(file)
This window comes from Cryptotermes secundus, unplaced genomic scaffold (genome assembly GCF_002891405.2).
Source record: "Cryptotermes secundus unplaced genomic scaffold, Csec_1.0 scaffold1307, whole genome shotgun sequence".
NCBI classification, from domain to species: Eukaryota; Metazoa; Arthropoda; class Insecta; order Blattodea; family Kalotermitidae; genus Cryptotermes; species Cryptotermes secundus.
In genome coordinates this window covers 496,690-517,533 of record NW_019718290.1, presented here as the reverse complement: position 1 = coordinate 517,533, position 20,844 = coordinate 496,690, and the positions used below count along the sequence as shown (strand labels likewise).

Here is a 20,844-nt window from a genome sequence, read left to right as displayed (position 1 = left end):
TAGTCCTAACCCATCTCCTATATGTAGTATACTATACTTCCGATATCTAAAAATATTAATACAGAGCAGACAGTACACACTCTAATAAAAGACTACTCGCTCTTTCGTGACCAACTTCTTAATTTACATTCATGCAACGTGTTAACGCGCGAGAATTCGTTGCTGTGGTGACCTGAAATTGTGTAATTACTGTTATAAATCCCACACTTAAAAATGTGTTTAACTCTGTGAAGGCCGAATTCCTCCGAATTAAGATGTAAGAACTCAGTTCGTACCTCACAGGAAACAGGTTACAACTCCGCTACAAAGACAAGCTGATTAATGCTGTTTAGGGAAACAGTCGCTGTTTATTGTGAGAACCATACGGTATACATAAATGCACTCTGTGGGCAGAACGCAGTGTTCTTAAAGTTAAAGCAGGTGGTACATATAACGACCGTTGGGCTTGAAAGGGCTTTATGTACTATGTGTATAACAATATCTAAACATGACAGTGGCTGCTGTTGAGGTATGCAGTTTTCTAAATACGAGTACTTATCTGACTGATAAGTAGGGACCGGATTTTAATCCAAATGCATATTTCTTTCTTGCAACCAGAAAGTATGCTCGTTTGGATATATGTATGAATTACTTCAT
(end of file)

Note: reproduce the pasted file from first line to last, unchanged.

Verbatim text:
This window comes from Cryptotermes secundus, unplaced genomic scaffold (genome assembly GCF_002891405.2).
Source record: "Cryptotermes secundus unplaced genomic scaffold, Csec_1.0 scaffold1307, whole genome shotgun sequence".
NCBI classification, from domain to species: Eukaryota; Metazoa; Arthropoda; class Insecta; order Blattodea; family Kalotermitidae; genus Cryptotermes; species Cryptotermes secundus.
In genome coordinates this window covers 496,690-517,533 of record NW_019718290.1, presented here as the reverse complement: position 1 = coordinate 517,533, position 20,844 = coordinate 496,690, and the positions used below count along the sequence as shown (strand labels likewise).

Here is a 20,844-nt window from a genome sequence, read left to right as displayed (position 1 = left end):
TAGTCCTAACCCATCTCCTATATGTAGTATACTATACTTCCGATATCTAAAAATATTAATACAGAGCAGACAGTACACACTCTAATAAAAGACTACTCGCTCTTTCGTGACCAACTTCTTAATTTACATTCATGCAACGTGTTAACGCGCGAGAATTCGTTGCTGTGGTGACCTGAAATTGTGTAATTACTGTTATAAATCCCACACTTAAAAATGTGTTTAACTCTGTGAAGGCCGAATTCCTCCGAATTAAGATGTAAGAACTCAGTTCGTACCTCACAGGAAACAGGTTACAACTCCGCTACAAAGACAAGCTGATTAATGCTGTTTAGGGAAACAGTCGCTGTTTATTGTGAGAACCATACGGTATACATAAATGCACTCTGTGGGCAGAACGCAGTGTTCTTAAAGTTAAAGCAGGTGGTACATATAACGACCGTTGGGCTTGAAAGGGCTTTATGTACTATGTGTATAACAATATCTAAACATGACAGTGGCTGCTGTTGAGGTATGCAGTTTTCTAAATACGAGTACTTATCTGACTGATAAGTAGGGACCGGATTTTAATCCAAATGCATATTTCTTTCTTGCAACCAGAAAGTATGCTCGTTTGGATATATGTATGAATTACTTCAT